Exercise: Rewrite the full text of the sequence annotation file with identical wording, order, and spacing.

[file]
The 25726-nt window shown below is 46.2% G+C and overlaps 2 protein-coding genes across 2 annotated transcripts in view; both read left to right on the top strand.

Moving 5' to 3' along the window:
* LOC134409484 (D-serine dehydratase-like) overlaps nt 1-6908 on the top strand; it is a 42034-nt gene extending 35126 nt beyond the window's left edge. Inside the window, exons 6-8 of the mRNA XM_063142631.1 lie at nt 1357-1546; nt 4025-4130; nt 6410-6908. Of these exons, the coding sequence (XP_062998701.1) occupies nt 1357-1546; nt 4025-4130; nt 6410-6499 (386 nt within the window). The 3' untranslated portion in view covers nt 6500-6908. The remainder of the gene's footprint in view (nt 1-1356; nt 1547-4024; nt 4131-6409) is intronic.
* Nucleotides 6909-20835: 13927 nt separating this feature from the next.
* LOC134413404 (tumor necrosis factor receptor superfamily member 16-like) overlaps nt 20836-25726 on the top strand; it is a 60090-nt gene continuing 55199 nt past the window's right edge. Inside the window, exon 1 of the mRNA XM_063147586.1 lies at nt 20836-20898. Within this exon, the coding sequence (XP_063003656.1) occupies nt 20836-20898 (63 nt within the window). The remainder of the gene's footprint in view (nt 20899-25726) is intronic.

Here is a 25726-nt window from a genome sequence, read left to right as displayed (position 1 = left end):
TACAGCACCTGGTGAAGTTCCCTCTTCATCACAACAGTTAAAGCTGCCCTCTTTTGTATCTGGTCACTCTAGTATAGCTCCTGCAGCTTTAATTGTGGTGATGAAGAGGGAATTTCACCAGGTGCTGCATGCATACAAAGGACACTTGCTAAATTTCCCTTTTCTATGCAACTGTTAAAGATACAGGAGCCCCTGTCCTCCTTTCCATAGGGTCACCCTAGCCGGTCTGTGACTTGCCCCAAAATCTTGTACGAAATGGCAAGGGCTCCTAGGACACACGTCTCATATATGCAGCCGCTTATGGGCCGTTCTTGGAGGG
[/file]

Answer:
The 25726-nt window shown below is 46.2% G+C and overlaps 2 protein-coding genes across 2 annotated transcripts in view; both read left to right on the top strand.

Moving 5' to 3' along the window:
* LOC134409484 (D-serine dehydratase-like) overlaps nt 1-6908 on the top strand; it is a 42034-nt gene extending 35126 nt beyond the window's left edge. Inside the window, exons 6-8 of the mRNA XM_063142631.1 lie at nt 1357-1546; nt 4025-4130; nt 6410-6908. Of these exons, the coding sequence (XP_062998701.1) occupies nt 1357-1546; nt 4025-4130; nt 6410-6499 (386 nt within the window). The 3' untranslated portion in view covers nt 6500-6908. The remainder of the gene's footprint in view (nt 1-1356; nt 1547-4024; nt 4131-6409) is intronic.
* Nucleotides 6909-20835: 13927 nt separating this feature from the next.
* LOC134413404 (tumor necrosis factor receptor superfamily member 16-like) overlaps nt 20836-25726 on the top strand; it is a 60090-nt gene continuing 55199 nt past the window's right edge. Inside the window, exon 1 of the mRNA XM_063147586.1 lies at nt 20836-20898. Within this exon, the coding sequence (XP_063003656.1) occupies nt 20836-20898 (63 nt within the window). The remainder of the gene's footprint in view (nt 20899-25726) is intronic.

Here is a 25726-nt window from a genome sequence, read left to right as displayed (position 1 = left end):
TACAGCACCTGGTGAAGTTCCCTCTTCATCACAACAGTTAAAGCTGCCCTCTTTTGTATCTGGTCACTCTAGTATAGCTCCTGCAGCTTTAATTGTGGTGATGAAGAGGGAATTTCACCAGGTGCTGCATGCATACAAAGGACACTTGCTAAATTTCCCTTTTCTATGCAACTGTTAAAGATACAGGAGCCCCTGTCCTCCTTTCCATAGGGTCACCCTAGCCGGTCTGTGACTTGCCCCAAAATCTTGTACGAAATGGCAAGGGCTCCTAGGACACACGTCTCATATATGCAGCCGCTTATGGGCCGTTCTTGGAGGG